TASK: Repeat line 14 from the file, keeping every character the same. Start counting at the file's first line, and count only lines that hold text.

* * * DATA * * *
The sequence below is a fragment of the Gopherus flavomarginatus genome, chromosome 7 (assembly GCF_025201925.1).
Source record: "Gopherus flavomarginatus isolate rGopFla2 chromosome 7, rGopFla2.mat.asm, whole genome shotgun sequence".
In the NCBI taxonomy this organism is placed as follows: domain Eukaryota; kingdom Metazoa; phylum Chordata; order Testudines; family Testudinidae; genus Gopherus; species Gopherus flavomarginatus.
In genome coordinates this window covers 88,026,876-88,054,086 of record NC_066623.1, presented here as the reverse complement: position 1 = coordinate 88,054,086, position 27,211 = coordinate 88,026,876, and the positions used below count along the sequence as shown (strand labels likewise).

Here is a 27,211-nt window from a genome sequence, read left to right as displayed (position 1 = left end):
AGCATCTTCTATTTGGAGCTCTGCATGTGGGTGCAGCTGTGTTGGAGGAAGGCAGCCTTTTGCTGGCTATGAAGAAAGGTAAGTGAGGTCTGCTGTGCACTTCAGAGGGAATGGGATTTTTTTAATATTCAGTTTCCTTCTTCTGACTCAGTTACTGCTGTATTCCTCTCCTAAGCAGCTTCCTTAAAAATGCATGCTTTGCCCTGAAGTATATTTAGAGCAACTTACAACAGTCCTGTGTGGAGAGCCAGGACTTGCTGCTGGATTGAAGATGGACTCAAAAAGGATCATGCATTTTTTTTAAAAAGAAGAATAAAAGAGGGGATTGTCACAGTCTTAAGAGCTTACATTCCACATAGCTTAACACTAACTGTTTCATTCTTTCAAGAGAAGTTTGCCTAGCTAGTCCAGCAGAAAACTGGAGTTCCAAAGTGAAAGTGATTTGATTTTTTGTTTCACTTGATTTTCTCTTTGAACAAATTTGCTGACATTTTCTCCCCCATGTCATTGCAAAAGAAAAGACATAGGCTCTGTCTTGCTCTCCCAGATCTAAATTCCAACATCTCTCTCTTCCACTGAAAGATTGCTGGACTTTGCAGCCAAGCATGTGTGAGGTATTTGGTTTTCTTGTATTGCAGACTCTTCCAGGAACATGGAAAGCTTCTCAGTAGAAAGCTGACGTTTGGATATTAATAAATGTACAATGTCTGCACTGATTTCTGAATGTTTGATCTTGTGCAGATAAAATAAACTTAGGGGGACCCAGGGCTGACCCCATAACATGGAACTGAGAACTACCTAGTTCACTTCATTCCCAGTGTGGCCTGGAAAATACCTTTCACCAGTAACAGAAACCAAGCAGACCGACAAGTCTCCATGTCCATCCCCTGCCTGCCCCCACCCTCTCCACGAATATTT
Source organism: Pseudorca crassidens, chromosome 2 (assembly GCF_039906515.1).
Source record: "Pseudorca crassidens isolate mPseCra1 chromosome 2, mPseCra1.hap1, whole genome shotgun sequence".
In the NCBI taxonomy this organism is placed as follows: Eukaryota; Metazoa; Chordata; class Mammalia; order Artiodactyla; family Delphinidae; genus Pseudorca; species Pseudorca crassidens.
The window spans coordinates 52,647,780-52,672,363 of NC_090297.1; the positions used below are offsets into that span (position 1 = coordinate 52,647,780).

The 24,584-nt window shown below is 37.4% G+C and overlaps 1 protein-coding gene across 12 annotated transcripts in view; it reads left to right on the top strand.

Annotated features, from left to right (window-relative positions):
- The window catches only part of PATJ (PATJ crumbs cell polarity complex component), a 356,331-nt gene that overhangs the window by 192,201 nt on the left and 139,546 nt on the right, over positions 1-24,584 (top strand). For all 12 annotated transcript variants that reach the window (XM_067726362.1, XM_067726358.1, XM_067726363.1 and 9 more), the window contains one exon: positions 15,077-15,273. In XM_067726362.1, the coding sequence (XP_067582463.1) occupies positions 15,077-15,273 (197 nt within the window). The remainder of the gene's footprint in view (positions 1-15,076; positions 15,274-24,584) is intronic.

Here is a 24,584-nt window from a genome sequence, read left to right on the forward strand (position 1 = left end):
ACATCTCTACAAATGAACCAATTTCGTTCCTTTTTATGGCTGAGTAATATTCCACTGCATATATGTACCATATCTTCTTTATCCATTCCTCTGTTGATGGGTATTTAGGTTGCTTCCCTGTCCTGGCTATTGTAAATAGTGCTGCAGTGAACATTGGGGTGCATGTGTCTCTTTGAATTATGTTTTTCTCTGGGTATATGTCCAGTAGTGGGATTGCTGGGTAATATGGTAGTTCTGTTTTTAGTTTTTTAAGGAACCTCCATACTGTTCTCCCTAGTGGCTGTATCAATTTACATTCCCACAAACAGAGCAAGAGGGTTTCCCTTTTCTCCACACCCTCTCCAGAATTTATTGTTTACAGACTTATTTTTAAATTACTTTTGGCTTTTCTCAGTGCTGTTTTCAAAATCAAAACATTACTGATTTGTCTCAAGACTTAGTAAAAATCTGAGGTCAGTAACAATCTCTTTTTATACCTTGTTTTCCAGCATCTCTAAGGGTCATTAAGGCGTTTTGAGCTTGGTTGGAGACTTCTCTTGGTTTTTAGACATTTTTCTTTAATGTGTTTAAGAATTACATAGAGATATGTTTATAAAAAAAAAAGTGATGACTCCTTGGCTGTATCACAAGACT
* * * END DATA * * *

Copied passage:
Here is a 24,584-nt window from a genome sequence, read left to right on the forward strand (position 1 = left end):